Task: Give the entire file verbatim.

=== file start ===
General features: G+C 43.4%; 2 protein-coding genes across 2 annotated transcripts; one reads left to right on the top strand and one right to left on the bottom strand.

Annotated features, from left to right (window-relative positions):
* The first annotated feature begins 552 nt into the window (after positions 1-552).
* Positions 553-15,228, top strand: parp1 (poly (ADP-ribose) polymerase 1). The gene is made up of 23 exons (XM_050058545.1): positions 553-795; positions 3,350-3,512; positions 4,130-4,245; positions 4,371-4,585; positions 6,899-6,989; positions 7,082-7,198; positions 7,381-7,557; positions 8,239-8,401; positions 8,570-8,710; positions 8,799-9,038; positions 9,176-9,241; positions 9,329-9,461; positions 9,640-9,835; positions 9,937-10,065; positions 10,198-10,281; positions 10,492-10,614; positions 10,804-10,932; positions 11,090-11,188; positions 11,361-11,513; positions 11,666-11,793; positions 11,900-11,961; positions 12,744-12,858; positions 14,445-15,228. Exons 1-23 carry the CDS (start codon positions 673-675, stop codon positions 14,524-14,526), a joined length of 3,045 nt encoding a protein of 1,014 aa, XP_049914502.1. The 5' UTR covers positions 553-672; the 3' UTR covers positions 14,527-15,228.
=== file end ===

General features: G+C 43.4%; 2 protein-coding genes across 2 annotated transcripts; one reads left to right on the top strand and one right to left on the bottom strand.

Annotated features, from left to right (window-relative positions):
* The first annotated feature begins 552 nt into the window (after positions 1-552).
* Positions 553-15,228, top strand: parp1 (poly (ADP-ribose) polymerase 1). The gene is made up of 23 exons (XM_050058545.1): positions 553-795; positions 3,350-3,512; positions 4,130-4,245; positions 4,371-4,585; positions 6,899-6,989; positions 7,082-7,198; positions 7,381-7,557; positions 8,239-8,401; positions 8,570-8,710; positions 8,799-9,038; positions 9,176-9,241; positions 9,329-9,461; positions 9,640-9,835; positions 9,937-10,065; positions 10,198-10,281; positions 10,492-10,614; positions 10,804-10,932; positions 11,090-11,188; positions 11,361-11,513; positions 11,666-11,793; positions 11,900-11,961; positions 12,744-12,858; positions 14,445-15,228. Exons 1-23 carry the CDS (start codon positions 673-675, stop codon positions 14,524-14,526), a joined length of 3,045 nt encoding a protein of 1,014 aa, XP_049914502.1. The 5' UTR covers positions 553-672; the 3' UTR covers positions 14,527-15,228.